If you can’t find a story to tell… borrow, steal or create one.

 

Stories in books

A while back I wrote a post about how selling is giving way to storytelling.

The thing is, “selling at people” just isn’t a good fit online. Nobody wants to be interrupted and sold at when they’re looking at their tablet or smartphone. That’s why tens of millions of people use adblockers.

Soo… if the traditional, hard-nosed sales approach is no longer welcome, what can marketers do?

First off, they can get serious about content marketing.

The delivery of great content, across all devices, will do about 80% of the heavy lifting when it comes to getting prospects ready to make a purchase.

Just because people don’t want to be exposed to hard-hitting sales pitches doesn’t mean they’re not interested in reading or viewing great content related to your products or services. They are.

As for bridging that last 20%… first, use the power of story and then, by all means, include a short sales pitch.

If you’ve delivered great content and shared an engaging story, people won’t mind at all if you respectfully reach out to close the sale.

But what if my business or my client doesn’t have a story to tell?

I hear this all the time.

“We don’t have any interesting stories to share.”

“We don’t have a compelling origin story. The origins of our business were pretty mundane.”

“We don’t have a ‘hero’s journey’ story to share. Just a team of engineers moving forward step by step.”

If you have a client who claims their business has no story, there are three things you can do.

First, challenge them.

Put on your “story hunter” hat and dig into their business and its origins. Think and work like an investigative reporter.

This usually means looking for “sources” within the company. Just because the marketing folks you’re dealing with don’t know any stories doesn’t mean there aren’t any to be found.

See if you can get to talk to the people who have worked there the longest. These may not even be the most senior people.

And the stories you are looking for don’t have to be huge and world-changing. It could be a simple, human interest story. Like the day they delivered their product through a snowstorm and saved the day for some family, sports team or small business.

Dig deep enough and you’ll always find some stories.

The second thing you can do is leverage or piggyback other people’s stories.

Think about Red Bull. They sell an energy drink. Doesn’t taste very good. It may or may not work as advertised. But they have created a huge and successful business.

And they did it with story

They don’t really have a story of their own. So they set out to create new stories every day by sponsoring extreme sports. Their marketing is built on the back of the stories they create with their partnerships and sponsorships.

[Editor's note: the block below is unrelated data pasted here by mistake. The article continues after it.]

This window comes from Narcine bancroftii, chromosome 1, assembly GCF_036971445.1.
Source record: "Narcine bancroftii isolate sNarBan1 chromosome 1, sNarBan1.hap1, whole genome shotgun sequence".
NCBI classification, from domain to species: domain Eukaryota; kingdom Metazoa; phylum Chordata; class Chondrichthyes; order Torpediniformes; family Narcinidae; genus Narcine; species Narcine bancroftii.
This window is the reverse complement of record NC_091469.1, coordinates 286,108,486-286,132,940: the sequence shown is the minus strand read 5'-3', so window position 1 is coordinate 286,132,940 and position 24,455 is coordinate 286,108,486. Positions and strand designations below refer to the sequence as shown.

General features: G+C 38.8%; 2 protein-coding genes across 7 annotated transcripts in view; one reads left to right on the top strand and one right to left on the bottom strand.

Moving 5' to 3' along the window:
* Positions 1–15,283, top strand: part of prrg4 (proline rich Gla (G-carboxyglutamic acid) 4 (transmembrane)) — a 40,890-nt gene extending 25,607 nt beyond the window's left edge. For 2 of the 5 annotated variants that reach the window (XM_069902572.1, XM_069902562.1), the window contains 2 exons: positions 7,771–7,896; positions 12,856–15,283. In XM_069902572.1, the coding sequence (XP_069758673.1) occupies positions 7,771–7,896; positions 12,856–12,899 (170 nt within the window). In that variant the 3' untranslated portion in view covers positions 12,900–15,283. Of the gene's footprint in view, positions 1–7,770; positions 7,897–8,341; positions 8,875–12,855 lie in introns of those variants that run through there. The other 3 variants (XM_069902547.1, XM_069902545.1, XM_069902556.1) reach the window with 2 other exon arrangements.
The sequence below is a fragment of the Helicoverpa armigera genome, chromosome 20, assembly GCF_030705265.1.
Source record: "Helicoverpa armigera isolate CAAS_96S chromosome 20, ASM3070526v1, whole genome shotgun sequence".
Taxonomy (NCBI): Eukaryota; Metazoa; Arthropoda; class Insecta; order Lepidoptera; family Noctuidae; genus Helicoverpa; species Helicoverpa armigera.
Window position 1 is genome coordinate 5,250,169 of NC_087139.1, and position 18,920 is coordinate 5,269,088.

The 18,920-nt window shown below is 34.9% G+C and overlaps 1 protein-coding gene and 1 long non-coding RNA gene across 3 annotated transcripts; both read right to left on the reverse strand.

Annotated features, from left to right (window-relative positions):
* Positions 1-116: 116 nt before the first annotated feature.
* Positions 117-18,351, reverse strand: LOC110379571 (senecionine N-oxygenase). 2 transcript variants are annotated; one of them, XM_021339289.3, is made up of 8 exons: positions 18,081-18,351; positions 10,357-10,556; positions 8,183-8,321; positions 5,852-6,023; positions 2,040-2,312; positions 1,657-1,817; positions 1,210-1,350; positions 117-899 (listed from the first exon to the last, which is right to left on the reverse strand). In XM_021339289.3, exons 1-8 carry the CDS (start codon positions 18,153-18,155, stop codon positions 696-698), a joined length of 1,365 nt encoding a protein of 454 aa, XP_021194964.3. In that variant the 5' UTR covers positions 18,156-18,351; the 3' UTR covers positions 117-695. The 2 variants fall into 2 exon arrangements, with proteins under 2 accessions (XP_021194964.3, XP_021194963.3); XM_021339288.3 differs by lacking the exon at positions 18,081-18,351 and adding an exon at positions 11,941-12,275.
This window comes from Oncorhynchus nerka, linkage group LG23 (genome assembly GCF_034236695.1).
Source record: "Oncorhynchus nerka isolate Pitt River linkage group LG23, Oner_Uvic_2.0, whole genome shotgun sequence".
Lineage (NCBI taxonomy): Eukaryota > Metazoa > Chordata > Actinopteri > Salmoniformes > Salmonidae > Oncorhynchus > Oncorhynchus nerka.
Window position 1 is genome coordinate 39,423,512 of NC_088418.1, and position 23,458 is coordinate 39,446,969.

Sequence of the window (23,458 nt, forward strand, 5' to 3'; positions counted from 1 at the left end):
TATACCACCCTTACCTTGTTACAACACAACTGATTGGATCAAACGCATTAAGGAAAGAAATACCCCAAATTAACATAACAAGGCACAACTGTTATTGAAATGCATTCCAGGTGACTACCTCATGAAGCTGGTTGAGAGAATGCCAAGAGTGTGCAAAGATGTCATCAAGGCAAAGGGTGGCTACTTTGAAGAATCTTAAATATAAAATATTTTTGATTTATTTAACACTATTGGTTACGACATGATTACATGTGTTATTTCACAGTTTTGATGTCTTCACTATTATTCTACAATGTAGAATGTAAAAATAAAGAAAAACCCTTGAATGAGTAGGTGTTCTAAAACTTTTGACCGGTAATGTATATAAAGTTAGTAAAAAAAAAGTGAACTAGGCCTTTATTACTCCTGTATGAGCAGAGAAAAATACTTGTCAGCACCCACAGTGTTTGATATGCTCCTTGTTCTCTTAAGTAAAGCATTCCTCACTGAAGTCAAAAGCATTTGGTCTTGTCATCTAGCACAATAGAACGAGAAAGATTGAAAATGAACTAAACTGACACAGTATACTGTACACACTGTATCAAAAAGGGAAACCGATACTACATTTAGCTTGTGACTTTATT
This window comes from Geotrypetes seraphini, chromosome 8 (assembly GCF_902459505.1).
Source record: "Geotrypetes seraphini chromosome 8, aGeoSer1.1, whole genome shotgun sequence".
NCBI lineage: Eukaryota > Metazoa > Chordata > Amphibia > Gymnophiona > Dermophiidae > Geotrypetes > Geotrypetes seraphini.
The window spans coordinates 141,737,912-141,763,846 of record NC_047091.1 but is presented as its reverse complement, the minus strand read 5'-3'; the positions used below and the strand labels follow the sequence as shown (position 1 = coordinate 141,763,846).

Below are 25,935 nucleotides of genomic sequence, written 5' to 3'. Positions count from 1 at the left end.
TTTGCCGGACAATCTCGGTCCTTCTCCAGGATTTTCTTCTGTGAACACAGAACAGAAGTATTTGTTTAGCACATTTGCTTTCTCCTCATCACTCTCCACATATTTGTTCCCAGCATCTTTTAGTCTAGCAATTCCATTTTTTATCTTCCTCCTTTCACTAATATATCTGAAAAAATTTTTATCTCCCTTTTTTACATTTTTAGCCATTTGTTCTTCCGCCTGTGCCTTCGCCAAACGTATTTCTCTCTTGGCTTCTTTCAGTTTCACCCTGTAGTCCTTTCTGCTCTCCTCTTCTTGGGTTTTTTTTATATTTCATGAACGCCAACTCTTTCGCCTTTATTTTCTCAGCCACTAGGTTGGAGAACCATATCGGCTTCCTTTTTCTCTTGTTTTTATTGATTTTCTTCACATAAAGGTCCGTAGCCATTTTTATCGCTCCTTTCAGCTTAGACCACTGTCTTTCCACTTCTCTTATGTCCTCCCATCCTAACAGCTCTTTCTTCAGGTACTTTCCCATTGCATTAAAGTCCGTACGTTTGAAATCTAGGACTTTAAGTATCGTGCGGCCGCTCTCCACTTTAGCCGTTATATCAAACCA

They are leveraging stories that are actually not their stories at all, but the stories of extreme athletes.

Nespresso – a maker of automatic espresso machines – does something similar by using George Clooney as their spokesperson. They are leveraging every cool role he has ever played. They are piggybacking on the success of the stories he has told as an actor.

Third, do something to seed the creation of new stories.

Dove’s Real Beauty Campaign has been running for well over 10 years now. It tells stories of our perceptions of women’s beauty, and has helped a generation of women redefine what it means to feel beautiful.

Nordstrom seeds new stories through “Nordy Stories”. They asked their customer service people to watch out for and collect great customer stories that could the be used in their marketing.

With your own clients, or your own business, simply ask yourself how you can do something new or different. Something that will stimulate discussion and feedback. Something worth talking about and sharing. Something that might catch the media’s attention.

Wrapping it up…

Stories have always been a powerful way to grab and hold people’s attention, and then engage them at a deep emotional level.

The web has put stories on steroids, because the medium gives everyone a voice, and has made the telling and sharing of stories global.

And the arrival of social media and smartphones has further expanded the power of stories.

Stories are the foundation of the new selling.

Deliver great content. Tell great stories. And then, with the lightest of touches, close the sale.

NOTE: If you’d like to use the power of storytelling to increase your skills as a web content writer, online copywriter or social media writer, take my course… Selling With Stories…

Selling with Stories banner

 

Writing for the Web

If you found this post helpful, sign up for my e-newsletter and get a free copy of my 35-page guide…

Writing For The Web #1 — 7 Challenges every Writer and Copywriter faces when writing for the Web.

Sign up and I’ll send you the link for the download, and then you’ll receive my most recent post as part of my e-newsletter every Tuesday morning.

Sign Up for my Excess Voice Newsletter…

 


(Your email address will be used only for the purpose of sending you this newsletter, and you’ll be free to unsubscribe at any time.)

Share on Google+Share on LinkedInTweet about this on TwitterShare on FacebookEmail this to someonePin on Pinterest

1 thought on “If you can’t find a story to tell… borrow, steal or create one.

  1. I so agree! Hands down, every time i use a story in my content, I get responses. No more crickets. I plan to improve my story telling with your course. Thanks!

Leave a Comment